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ERIC Number: ED260345
Record Type: Non-Journal
Publication Date: 1985-Apr
Pages: 11
Abstractor: N/A
Reference Count: N/A
ISBN: N/A
ISSN: N/A
The Relationship between Depression, Irrational Beliefs, and Cognitive Distortions.
Chan, Florentius
Studies have shown that depressed people have a significantly higher number of irrational beliefs and cognitive distortions than nondepressed people. The purpose of this study was to identify the causal relationship among depression, irrational beliefs, and cognitive distortions through the use of cross-lagged panel correlational analysis. On two occasions one month apart, 138 college students were administered a battery of tests that included the Beck Depression Inventory (BDI), the Irrational Belief Test (IBT), and the Subjective Probability Questionnaire (SPQ). The order of these three tests was counterbalanced among subjects using the Latin square design to eliminate the order effect. Results showed that the synchronous correlations between scores on the BDI and scores on the IBT and SPQ were significant, suggesting that depression, irrational beliefs, and cognitive distortions are significantly related. Similarly, the autocorrelations between the same measures in two testing sessions were significant, indicating that the measures are stable and reliable. The cross-lagged panel analysis show that depression, irrational beliefs, and cognitive distortions covaried but were not causally related. The explanation that the relationship among these three variables is spurious seems implausible because previous research has demonstrated that they are related. It appears that there is a reciprocal causal relationship among depression, irrational beliefs, and cognitive distortions, in which no cross-lagged correlation difference would be expected. This explanation is in accord with the cognitive model of depression which suggests that these three variables form a vicious circle. (Author/MCF)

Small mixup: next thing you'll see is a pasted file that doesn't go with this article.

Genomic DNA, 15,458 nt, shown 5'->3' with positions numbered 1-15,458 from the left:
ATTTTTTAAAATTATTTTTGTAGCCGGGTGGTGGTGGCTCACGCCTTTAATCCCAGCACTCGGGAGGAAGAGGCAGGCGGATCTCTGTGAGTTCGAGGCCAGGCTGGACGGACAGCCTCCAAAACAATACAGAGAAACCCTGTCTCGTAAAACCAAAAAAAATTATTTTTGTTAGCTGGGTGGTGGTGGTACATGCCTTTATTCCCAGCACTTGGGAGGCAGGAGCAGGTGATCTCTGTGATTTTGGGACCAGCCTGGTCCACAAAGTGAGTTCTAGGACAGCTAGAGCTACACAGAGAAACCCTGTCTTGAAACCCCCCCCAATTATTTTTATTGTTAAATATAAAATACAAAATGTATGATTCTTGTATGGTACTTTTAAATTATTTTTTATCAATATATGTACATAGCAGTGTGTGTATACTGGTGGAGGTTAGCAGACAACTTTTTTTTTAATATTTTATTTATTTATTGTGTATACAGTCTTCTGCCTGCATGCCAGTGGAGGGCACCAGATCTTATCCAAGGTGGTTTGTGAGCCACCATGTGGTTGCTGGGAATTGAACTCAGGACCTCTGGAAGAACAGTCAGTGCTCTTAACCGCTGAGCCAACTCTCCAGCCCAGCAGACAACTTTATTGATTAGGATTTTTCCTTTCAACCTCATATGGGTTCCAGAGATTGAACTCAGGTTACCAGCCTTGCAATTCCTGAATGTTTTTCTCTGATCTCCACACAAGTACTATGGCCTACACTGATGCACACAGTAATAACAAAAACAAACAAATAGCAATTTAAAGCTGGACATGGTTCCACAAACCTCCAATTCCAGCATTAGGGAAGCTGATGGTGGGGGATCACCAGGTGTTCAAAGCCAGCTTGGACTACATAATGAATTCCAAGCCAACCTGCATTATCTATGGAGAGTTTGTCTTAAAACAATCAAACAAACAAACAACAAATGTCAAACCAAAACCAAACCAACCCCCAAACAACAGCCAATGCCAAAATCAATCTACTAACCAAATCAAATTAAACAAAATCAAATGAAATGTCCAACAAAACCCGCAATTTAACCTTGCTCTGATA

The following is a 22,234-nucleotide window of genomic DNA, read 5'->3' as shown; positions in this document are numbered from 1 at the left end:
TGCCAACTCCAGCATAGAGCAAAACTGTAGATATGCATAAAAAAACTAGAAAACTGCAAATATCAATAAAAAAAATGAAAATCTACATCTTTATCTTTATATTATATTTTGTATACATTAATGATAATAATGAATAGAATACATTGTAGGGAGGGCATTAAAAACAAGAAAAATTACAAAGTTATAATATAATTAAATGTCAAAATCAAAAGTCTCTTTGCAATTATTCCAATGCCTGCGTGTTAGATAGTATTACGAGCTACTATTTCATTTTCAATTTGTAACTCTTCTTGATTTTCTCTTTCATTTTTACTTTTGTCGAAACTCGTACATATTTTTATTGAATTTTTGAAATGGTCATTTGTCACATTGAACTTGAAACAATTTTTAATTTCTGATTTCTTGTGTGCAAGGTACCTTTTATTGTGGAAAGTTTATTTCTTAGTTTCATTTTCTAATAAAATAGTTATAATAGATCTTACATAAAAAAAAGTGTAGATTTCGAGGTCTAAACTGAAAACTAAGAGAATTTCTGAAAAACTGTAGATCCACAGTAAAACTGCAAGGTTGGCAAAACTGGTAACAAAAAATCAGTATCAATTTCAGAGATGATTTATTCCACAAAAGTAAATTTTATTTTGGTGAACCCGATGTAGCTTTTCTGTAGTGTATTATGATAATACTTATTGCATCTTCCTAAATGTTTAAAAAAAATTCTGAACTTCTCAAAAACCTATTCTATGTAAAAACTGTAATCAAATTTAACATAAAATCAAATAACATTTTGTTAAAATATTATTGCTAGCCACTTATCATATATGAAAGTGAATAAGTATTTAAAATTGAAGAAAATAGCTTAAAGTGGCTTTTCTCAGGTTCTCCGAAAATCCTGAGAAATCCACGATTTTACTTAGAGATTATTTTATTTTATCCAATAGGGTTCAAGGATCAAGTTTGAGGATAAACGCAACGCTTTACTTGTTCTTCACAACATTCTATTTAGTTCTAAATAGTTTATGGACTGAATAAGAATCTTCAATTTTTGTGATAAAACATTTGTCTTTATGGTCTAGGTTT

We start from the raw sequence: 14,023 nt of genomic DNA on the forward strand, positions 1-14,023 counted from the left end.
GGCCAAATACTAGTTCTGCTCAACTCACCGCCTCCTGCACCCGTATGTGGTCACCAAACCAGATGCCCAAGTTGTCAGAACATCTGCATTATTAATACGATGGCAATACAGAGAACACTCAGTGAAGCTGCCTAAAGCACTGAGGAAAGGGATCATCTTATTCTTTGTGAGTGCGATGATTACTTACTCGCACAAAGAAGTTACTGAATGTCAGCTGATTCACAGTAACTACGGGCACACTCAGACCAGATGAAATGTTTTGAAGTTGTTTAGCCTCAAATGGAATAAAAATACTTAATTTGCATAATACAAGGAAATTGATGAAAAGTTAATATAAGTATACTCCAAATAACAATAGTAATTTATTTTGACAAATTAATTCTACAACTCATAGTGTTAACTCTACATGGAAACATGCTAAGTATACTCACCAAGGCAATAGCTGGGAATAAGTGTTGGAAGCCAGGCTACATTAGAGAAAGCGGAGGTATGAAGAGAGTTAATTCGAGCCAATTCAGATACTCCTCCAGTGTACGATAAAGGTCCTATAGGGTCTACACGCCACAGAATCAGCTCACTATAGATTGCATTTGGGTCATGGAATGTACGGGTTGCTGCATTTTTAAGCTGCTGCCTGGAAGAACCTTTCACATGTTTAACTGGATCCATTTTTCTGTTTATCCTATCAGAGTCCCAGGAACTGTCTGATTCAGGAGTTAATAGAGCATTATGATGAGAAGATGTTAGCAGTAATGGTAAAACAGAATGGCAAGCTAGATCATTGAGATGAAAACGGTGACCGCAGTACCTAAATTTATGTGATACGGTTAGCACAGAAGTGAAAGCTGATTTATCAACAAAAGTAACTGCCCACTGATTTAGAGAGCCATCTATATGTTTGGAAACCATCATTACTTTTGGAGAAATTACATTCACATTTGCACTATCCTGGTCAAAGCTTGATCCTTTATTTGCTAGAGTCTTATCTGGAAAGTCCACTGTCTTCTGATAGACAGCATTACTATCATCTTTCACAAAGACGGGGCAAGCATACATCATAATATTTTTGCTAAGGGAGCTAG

Publication Type: Reports - Research; Speeches/Meeting Papers
Education Level: N/A
Audience: Researchers
Language: English
Sponsor: N/A
Authoring Institution: N/A